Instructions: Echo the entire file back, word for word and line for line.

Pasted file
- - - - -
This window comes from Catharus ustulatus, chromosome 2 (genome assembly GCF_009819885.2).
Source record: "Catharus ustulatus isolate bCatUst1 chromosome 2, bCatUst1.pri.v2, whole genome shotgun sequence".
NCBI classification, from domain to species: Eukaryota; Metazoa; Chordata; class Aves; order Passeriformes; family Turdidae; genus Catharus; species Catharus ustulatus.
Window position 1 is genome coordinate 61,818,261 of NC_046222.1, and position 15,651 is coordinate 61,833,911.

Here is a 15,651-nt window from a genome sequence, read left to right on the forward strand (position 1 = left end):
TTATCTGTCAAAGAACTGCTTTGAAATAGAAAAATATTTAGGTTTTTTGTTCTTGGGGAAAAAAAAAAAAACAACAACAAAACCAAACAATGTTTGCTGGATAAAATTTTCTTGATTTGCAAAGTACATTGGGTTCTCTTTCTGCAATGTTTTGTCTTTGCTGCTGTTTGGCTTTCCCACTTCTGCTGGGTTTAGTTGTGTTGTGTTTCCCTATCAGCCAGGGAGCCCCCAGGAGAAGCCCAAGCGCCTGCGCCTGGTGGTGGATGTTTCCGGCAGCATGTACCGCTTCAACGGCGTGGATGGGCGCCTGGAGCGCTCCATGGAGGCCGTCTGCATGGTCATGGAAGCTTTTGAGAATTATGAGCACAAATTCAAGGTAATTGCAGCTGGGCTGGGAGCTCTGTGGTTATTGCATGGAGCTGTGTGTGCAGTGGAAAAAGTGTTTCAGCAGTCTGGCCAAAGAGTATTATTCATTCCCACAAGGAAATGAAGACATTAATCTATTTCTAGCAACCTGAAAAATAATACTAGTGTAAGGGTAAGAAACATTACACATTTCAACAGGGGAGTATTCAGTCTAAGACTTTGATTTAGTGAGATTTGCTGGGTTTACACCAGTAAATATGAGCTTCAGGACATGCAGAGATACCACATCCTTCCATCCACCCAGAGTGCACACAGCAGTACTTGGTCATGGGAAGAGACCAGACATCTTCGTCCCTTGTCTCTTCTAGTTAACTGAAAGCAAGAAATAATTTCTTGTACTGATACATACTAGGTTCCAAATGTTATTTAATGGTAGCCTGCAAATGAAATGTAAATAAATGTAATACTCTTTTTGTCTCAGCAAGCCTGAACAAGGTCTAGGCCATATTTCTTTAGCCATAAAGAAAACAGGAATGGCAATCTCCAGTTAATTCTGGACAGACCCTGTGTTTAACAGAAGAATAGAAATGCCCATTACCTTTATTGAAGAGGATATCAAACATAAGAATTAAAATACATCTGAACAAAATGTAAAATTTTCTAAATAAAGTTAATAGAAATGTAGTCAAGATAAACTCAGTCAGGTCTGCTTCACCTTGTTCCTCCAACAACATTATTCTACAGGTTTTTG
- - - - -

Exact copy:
This window comes from Catharus ustulatus, chromosome 2 (genome assembly GCF_009819885.2).
Source record: "Catharus ustulatus isolate bCatUst1 chromosome 2, bCatUst1.pri.v2, whole genome shotgun sequence".
NCBI classification, from domain to species: Eukaryota; Metazoa; Chordata; class Aves; order Passeriformes; family Turdidae; genus Catharus; species Catharus ustulatus.
Window position 1 is genome coordinate 61,818,261 of NC_046222.1, and position 15,651 is coordinate 61,833,911.

Here is a 15,651-nt window from a genome sequence, read left to right on the forward strand (position 1 = left end):
TTATCTGTCAAAGAACTGCTTTGAAATAGAAAAATATTTAGGTTTTTTGTTCTTGGGGAAAAAAAAAAAAACAACAACAAAACCAAACAATGTTTGCTGGATAAAATTTTCTTGATTTGCAAAGTACATTGGGTTCTCTTTCTGCAATGTTTTGTCTTTGCTGCTGTTTGGCTTTCCCACTTCTGCTGGGTTTAGTTGTGTTGTGTTTCCCTATCAGCCAGGGAGCCCCCAGGAGAAGCCCAAGCGCCTGCGCCTGGTGGTGGATGTTTCCGGCAGCATGTACCGCTTCAACGGCGTGGATGGGCGCCTGGAGCGCTCCATGGAGGCCGTCTGCATGGTCATGGAAGCTTTTGAGAATTATGAGCACAAATTCAAGGTAATTGCAGCTGGGCTGGGAGCTCTGTGGTTATTGCATGGAGCTGTGTGTGCAGTGGAAAAAGTGTTTCAGCAGTCTGGCCAAAGAGTATTATTCATTCCCACAAGGAAATGAAGACATTAATCTATTTCTAGCAACCTGAAAAATAATACTAGTGTAAGGGTAAGAAACATTACACATTTCAACAGGGGAGTATTCAGTCTAAGACTTTGATTTAGTGAGATTTGCTGGGTTTACACCAGTAAATATGAGCTTCAGGACATGCAGAGATACCACATCCTTCCATCCACCCAGAGTGCACACAGCAGTACTTGGTCATGGGAAGAGACCAGACATCTTCGTCCCTTGTCTCTTCTAGTTAACTGAAAGCAAGAAATAATTTCTTGTACTGATACATACTAGGTTCCAAATGTTATTTAATGGTAGCCTGCAAATGAAATGTAAATAAATGTAATACTCTTTTTGTCTCAGCAAGCCTGAACAAGGTCTAGGCCATATTTCTTTAGCCATAAAGAAAACAGGAATGGCAATCTCCAGTTAATTCTGGACAGACCCTGTGTTTAACAGAAGAATAGAAATGCCCATTACCTTTATTGAAGAGGATATCAAACATAAGAATTAAAATACATCTGAACAAAATGTAAAATTTTCTAAATAAAGTTAATAGAAATGTAGTCAAGATAAACTCAGTCAGGTCTGCTTCACCTTGTTCCTCCAACAACATTATTCTACAGGTTTTTG